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Will self-cleaning laundry catch on?

This week's Question: Researchers at RMIT University in Melbourne, Australia, have developed a cheap and efficient way to alter fabric so that stains disappear after a few minutes of sun exposure. When the nanostructures are placed in light, the materials receive an energy boost that creates "hot electrons." The "hot electrons" release a burst of energy that enables the nanostructures to degrade organic matter. The researchers, however, are challenged with how to build the nanostructures on an industrial scale and permanently attach them to textiles. What do you think? Will self-cleaning laundry catch on?

Posted in: Question of the Week

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Researchers Turn Carbon Dioxide into Concrete

A new system developed by UCLA researchers captures carbon from smokestacks and processes the C02 into a new building material that could replace concrete. The tiny cones of the "CO2NCRETE" material are fabricated using 3D printers.

Posted in: News

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2016’s Best Practices for NPI and NPD Success

Smart companies know that well disciplined new product introduction (NPI) processes are critical to success. Yet, even these companies can suffer from NPI failure when important projects, policies, and guidelines are haphazardly managed as clumsy manual processes.

Posted in: White Papers, Electronics, Electronics & Computers

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New Flow Battery Offers Lower-Cost Energy Storage

A new flow battery technology is projected to cost 60 percent less than today's standard flow batteries. The lower cost is due to the battery's active materials being inexpensive organic molecules, compared to the commodity metals used in today's flow batteries.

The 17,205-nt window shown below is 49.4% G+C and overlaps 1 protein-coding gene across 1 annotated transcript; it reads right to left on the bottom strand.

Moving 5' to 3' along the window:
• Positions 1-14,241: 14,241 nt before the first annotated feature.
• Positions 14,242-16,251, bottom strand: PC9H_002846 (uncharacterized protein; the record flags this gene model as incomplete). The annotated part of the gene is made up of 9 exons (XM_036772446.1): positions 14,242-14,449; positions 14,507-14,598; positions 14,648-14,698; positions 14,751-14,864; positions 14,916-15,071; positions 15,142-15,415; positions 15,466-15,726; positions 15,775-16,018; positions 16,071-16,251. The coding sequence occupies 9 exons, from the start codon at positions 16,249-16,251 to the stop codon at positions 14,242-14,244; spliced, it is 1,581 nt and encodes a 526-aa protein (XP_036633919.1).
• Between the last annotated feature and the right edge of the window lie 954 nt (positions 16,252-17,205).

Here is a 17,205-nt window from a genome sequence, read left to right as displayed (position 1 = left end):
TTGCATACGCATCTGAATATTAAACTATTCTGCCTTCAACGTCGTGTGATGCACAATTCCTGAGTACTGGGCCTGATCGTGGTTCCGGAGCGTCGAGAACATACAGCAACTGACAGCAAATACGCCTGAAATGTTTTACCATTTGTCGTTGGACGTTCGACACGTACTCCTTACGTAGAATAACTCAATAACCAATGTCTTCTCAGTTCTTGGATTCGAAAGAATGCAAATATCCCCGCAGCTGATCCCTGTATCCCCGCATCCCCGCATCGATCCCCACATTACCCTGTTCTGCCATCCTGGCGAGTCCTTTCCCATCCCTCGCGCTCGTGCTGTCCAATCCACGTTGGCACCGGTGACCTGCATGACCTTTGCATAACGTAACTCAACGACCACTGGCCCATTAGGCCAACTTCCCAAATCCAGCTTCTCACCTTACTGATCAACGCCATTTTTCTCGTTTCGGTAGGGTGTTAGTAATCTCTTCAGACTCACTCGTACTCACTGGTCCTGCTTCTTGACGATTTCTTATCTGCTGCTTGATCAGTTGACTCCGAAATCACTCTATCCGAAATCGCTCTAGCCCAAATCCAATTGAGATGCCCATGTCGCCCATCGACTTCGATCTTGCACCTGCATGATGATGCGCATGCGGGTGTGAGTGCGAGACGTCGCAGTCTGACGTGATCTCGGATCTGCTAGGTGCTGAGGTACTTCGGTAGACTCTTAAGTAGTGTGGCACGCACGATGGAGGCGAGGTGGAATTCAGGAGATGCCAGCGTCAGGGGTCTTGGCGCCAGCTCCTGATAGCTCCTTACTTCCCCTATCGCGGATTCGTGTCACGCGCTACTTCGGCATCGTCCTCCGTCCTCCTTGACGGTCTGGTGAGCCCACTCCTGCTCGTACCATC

Posted in: News

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New Ways to Construct Contactless Magnetic Gears

Magnetic gears transmit rotary motion like mechanical gears but instead of teeth they use magnetic attraction and repulsion between rotating magnets. Magnetic gears have several advantages over mechanical gears. The main one is the absence of direct contact between the parts.

Posted in: News

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Wall-Climbing Drone Flies and Sticks to Target

Researchers have developed the CAROS (Climbing Aerial RObot System) wall-climbing robot with higher mobility than existing wall-climbing robots because it can fly. It also can restore its pose after an accidental fall due to an unexpected disturbance. Since the robot can stick to the surface, it can perform close inspection and maintenance of the structure.

Posted in: News

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10x Faster Finite Element Analysis of Injection Molded Parts. The Secret? Faster Mid-Surface Modeling and Meshing!

The process of creating midsurface geometry and finite element meshes of injection molded plastics such as automotive interior trim components, aircraft overhead bins, and electronic cases can require extracting dozens of planar and curved midsurfaces, adjoining specific free edges, meshing, and more. Unfortunately with existing finite element pre/post processors, the process can require multiple days to complete.

Posted in: On-Demand Webinars

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